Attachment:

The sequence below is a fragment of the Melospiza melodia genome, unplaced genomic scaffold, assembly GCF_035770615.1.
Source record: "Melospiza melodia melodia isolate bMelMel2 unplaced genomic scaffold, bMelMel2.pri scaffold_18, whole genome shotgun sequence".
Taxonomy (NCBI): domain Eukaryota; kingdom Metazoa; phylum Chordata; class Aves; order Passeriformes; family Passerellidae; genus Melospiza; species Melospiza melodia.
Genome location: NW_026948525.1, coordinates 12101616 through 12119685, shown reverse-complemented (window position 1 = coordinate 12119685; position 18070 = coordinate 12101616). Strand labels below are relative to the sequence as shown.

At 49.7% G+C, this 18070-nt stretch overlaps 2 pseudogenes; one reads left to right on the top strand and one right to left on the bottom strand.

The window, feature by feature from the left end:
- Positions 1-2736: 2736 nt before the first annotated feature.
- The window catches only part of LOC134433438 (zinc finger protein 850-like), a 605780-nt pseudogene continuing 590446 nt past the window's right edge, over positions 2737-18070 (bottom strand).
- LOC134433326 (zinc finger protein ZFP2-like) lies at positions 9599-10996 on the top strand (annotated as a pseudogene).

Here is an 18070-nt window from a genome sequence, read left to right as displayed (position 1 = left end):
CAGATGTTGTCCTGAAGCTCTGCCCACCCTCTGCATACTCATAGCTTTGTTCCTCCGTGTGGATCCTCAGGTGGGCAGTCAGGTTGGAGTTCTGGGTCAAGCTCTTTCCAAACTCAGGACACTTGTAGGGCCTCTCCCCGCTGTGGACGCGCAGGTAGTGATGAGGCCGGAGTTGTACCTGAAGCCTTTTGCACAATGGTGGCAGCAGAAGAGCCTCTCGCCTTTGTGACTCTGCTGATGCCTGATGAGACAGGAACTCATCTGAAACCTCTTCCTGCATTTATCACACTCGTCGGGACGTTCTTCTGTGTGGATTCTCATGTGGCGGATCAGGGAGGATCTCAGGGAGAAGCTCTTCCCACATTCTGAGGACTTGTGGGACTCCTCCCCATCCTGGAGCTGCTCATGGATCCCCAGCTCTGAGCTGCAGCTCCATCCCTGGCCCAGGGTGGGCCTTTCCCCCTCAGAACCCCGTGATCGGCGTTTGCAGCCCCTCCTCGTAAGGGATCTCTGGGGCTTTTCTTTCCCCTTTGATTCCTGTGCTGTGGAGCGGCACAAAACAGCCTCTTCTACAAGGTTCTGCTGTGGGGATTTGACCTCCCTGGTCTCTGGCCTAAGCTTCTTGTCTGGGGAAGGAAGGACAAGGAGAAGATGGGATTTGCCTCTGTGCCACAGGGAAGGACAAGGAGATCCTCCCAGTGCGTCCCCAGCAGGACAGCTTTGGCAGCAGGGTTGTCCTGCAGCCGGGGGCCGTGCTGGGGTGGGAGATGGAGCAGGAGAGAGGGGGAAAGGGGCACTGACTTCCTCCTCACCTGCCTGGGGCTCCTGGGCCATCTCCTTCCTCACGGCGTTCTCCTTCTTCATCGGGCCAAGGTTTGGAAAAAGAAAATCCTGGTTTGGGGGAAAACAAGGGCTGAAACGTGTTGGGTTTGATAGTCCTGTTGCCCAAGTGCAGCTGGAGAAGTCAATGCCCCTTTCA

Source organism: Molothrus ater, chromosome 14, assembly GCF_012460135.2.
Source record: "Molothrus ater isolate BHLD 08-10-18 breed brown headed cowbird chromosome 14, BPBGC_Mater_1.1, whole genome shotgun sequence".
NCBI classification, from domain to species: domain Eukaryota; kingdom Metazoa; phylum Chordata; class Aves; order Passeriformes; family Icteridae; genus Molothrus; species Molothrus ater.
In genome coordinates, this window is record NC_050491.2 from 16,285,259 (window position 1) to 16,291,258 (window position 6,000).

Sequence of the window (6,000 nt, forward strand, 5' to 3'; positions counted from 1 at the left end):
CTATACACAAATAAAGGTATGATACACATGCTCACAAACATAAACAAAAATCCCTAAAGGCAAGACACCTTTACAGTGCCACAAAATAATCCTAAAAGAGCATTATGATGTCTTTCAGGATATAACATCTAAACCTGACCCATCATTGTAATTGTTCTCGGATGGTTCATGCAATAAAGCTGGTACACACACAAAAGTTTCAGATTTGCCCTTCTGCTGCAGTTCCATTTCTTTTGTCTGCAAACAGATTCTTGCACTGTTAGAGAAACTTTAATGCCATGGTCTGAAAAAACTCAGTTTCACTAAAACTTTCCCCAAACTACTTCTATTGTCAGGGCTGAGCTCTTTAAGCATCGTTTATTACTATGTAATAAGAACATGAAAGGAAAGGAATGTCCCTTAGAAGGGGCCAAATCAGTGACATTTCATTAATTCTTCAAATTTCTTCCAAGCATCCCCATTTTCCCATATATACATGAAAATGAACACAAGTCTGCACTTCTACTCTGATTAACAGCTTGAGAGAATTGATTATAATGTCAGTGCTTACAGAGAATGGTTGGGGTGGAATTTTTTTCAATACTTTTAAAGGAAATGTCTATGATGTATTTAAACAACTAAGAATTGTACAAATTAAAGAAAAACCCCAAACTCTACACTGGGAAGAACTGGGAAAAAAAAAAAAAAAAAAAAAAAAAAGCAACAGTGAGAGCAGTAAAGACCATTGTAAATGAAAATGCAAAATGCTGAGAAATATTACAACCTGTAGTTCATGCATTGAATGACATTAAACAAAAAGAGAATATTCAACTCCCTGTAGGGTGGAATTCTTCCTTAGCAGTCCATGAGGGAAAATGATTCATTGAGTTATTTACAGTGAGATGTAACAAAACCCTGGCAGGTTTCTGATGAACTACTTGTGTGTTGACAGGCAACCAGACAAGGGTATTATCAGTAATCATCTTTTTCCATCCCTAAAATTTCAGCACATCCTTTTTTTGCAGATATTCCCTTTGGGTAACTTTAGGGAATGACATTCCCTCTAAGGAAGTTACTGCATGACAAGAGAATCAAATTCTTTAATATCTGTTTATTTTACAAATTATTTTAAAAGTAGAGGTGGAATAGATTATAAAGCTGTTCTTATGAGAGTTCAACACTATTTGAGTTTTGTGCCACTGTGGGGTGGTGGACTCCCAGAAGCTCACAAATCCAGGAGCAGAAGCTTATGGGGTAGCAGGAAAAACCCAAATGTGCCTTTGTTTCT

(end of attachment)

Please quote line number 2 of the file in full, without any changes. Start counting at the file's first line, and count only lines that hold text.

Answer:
Source record: "Melospiza melodia melodia isolate bMelMel2 unplaced genomic scaffold, bMelMel2.pri scaffold_18, whole genome shotgun sequence".